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Area organizations give Allen County residents incentive to get on their bikes and ride

By Michael Summers

michael_summers@fortwaynereader.com

Fort Wayne Reader

2004-06-14


If there’s one thing Fort Wayne residents love more than their restaurants, it’s their cars. We drive everywhere — two miles to the store to pick up a loaf of bread, a mile to school to pick the kids up, half-a-mile to go to a friend’s house… This reliance on cars is one of the reasons traffic congestion and gas prices are favorite topics of conversation around town. It’s also one of the reason’s the Center for Disease Control ranks Fort Wayne in the top five of the country’s fattest cities.

But, to be fair, Fort Wayne, like a lot of cities across the US, is hardly conducive to any other mode of transportation besides automobiles. “The way Fort Wayne grew up was that it expanded into separate housing developments,” says Dianne Hoover, Fort Wayne’s Director of Parks and Recreation. “Everyone lives in a housing development that’s separate from the next one. So, you’re forced to get in your car and drive to do anything.” In other words, even if you were inclined to get a little exercise, you’d still have to drive to a gym, or a park, or a bike path. And if you wanted to combine physical fitness with saving some gas money by walking or biking to the convenience store… well, forget it.

Besides, on many area roads, it’s just too dangerous to walk or ride a bike. As even outlying areas of Fort Wayne add more neighborhoods and expand, sharing the road has become increasingly hazardous.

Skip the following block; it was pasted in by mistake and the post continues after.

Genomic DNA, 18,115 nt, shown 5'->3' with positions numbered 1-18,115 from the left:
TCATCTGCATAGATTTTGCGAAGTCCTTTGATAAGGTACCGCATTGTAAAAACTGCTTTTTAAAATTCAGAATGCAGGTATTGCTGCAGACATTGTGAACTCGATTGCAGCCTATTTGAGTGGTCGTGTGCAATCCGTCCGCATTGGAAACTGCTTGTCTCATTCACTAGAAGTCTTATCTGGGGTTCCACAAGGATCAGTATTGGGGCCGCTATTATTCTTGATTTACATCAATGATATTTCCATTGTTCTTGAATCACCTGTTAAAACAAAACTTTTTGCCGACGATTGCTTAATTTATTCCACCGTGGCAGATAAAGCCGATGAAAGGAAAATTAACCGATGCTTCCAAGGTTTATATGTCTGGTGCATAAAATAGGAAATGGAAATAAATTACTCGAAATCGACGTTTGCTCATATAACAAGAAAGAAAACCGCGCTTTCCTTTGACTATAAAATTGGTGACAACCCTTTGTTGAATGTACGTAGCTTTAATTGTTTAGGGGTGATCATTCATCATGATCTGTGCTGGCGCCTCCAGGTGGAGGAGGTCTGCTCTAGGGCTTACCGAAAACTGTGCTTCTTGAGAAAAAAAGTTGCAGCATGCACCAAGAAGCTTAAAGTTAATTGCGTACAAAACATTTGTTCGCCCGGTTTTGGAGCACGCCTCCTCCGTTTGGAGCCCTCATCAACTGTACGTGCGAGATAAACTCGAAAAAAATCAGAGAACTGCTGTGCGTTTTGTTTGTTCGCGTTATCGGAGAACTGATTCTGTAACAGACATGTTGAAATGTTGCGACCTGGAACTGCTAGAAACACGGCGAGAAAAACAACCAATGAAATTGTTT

The death of Ron Repka in 2001 while cycling with friends was part of the inspiration behind Aboite New Trails, an organization working to establish a network of bike and pedestrian trails throughout Aboite township. They’re joined in their efforts by several other organizations across the city, including the Parks and Recreation Department, with the ultimate goal of creating a system of paths crisscrossing the entire county, from Aboite Township to New Haven, Shoaff Park to the Southtown area, with links to all the major population centers and parks in between.

Lynn Reecer, president and co-founder (along with Stephanie Schultz) of Aboite New Trails, says that like a lot of residents of Aboite Township, she enjoys the Indiana Trails Park that houses the Three Rivers Junction Playground and the Jourgensen YMCA. The problem? “The only way to get to the parks was to get in your car and drive. That’s ridiculous.”

Aboite New Trails is beginning work on what they hope will be over 50+ miles of multi-use trails for bicyclers, walkers, runners, in-line skaters, even cross-country skiers in the winter. “52 miles is our goal, our wish list,” says Reecer. “We’re trying to prioritize, do sections at a time.”